Mass Messaging, Gun Violence and a Massacre in Buffalo
I’ve been sitting with the weight of knowing that people died in Buffalo, NY this past weekend because they live in a neighborhood where there is no Whole Foods.
My heart aches for the family and friends of the 10 victims who died, three others who were injured, and the entire community of Buffalo.
The reality of what it means to be a target because your community is not gentrified is staggering and horrific. The racist, anti-semitic, anti-non Christian, anti-immigrant rhetoric that sits at the heart of this tragedy brings to mind how powerful messaging is. We are now learning that the “replacement” ideology and online sites that encourage its proliferation spread to people willing to embody its defense to the fullest and most lethal extent.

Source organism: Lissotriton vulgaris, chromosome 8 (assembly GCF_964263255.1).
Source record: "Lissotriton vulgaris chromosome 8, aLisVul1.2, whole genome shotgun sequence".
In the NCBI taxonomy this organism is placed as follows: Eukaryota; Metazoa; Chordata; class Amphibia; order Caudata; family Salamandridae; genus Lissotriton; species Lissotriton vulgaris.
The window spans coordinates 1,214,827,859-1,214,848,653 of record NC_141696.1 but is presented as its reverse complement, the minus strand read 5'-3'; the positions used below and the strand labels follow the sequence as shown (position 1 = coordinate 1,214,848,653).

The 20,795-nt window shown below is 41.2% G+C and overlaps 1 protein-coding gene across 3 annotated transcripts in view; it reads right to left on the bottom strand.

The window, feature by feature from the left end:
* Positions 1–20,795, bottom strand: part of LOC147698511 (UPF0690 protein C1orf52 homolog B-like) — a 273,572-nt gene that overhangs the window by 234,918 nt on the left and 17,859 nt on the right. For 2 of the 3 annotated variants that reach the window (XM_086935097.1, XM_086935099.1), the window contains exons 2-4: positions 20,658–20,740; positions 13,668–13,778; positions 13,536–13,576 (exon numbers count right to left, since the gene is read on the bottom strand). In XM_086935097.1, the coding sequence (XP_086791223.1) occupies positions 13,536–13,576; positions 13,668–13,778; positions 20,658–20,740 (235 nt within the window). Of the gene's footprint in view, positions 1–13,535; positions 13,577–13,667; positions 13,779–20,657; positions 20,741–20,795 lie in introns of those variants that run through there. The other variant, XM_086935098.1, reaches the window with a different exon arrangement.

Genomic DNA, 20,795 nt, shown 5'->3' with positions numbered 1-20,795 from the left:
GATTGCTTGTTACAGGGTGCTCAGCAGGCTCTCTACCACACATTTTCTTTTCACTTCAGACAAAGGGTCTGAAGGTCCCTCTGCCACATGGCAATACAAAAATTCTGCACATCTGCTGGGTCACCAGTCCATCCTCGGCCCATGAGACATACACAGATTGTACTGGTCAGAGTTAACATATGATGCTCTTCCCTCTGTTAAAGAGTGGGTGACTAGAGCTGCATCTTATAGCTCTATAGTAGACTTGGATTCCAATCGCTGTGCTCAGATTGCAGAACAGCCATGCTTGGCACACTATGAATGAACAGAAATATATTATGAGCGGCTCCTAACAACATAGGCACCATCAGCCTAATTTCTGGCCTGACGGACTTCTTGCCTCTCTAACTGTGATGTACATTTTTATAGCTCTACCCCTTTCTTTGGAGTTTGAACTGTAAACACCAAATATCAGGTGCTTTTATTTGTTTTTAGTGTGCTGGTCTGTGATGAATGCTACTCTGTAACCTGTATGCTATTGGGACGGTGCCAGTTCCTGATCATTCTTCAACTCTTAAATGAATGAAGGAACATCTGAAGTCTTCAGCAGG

This tragedy demonstrates the power of mass media and messaging which can be used to bring communities together or tear them apart. We shouldn’t forget that radio programming was used to encourage the genocide in Rwanda during the 1990s. Currently, the media plays a persuasive role in suffocating the truth out of Russia about Russia’s war in Ukraine.
As bleak as the events are, and they are, there is also opportunity to consider ways we appropriately regulate the use of media and technology to reduce rather than incentivize the spread of hateful ideology that supports and equips further violence. For example, relatively new measures that allow tech companies to identify and remove such content are steps in the right direction.
But we all have a responsibility — when we see a video that is violent and glorifies such violence, we don’t have to download, save or share it. We can report it. We can act as responsible digital citizens who are more interested in reducing the spread of hate than satiating our own curiosity or the curiosity of others.
But these steps in some ways would be unnecessary if there were greater limits applied to who can purchase guns in America. The question of gun control in America is one that with each passing year and the growing number of unnecessary deaths only points toward the urgency for change.